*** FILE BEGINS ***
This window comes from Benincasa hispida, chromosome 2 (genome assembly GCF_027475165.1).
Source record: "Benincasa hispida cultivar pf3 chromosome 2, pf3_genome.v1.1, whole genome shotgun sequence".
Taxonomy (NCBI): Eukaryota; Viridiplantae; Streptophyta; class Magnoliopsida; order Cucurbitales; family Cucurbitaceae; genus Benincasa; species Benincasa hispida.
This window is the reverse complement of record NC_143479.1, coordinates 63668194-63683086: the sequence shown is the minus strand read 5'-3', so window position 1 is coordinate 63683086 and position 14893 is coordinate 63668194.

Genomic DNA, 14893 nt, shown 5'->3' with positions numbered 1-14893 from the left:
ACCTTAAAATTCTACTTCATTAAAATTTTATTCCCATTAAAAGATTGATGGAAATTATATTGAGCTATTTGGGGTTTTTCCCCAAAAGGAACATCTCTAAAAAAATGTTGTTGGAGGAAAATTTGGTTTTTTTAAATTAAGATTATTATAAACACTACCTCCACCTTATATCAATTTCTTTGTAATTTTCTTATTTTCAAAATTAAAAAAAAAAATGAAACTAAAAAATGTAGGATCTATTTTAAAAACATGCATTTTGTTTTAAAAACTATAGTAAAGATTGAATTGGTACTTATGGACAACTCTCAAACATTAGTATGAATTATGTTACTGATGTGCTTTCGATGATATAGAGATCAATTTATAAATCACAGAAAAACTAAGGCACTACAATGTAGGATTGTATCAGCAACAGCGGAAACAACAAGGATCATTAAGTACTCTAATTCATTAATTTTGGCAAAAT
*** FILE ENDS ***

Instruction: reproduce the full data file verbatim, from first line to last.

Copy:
This window comes from Benincasa hispida, chromosome 2 (genome assembly GCF_027475165.1).
Source record: "Benincasa hispida cultivar pf3 chromosome 2, pf3_genome.v1.1, whole genome shotgun sequence".
Taxonomy (NCBI): Eukaryota; Viridiplantae; Streptophyta; class Magnoliopsida; order Cucurbitales; family Cucurbitaceae; genus Benincasa; species Benincasa hispida.
This window is the reverse complement of record NC_143479.1, coordinates 63668194-63683086: the sequence shown is the minus strand read 5'-3', so window position 1 is coordinate 63683086 and position 14893 is coordinate 63668194.

Genomic DNA, 14893 nt, shown 5'->3' with positions numbered 1-14893 from the left:
ACCTTAAAATTCTACTTCATTAAAATTTTATTCCCATTAAAAGATTGATGGAAATTATATTGAGCTATTTGGGGTTTTTCCCCAAAAGGAACATCTCTAAAAAAATGTTGTTGGAGGAAAATTTGGTTTTTTTAAATTAAGATTATTATAAACACTACCTCCACCTTATATCAATTTCTTTGTAATTTTCTTATTTTCAAAATTAAAAAAAAAAATGAAACTAAAAAATGTAGGATCTATTTTAAAAACATGCATTTTGTTTTAAAAACTATAGTAAAGATTGAATTGGTACTTATGGACAACTCTCAAACATTAGTATGAATTATGTTACTGATGTGCTTTCGATGATATAGAGATCAATTTATAAATCACAGAAAAACTAAGGCACTACAATGTAGGATTGTATCAGCAACAGCGGAAACAACAAGGATCATTAAGTACTCTAATTCATTAATTTTGGCAAAAT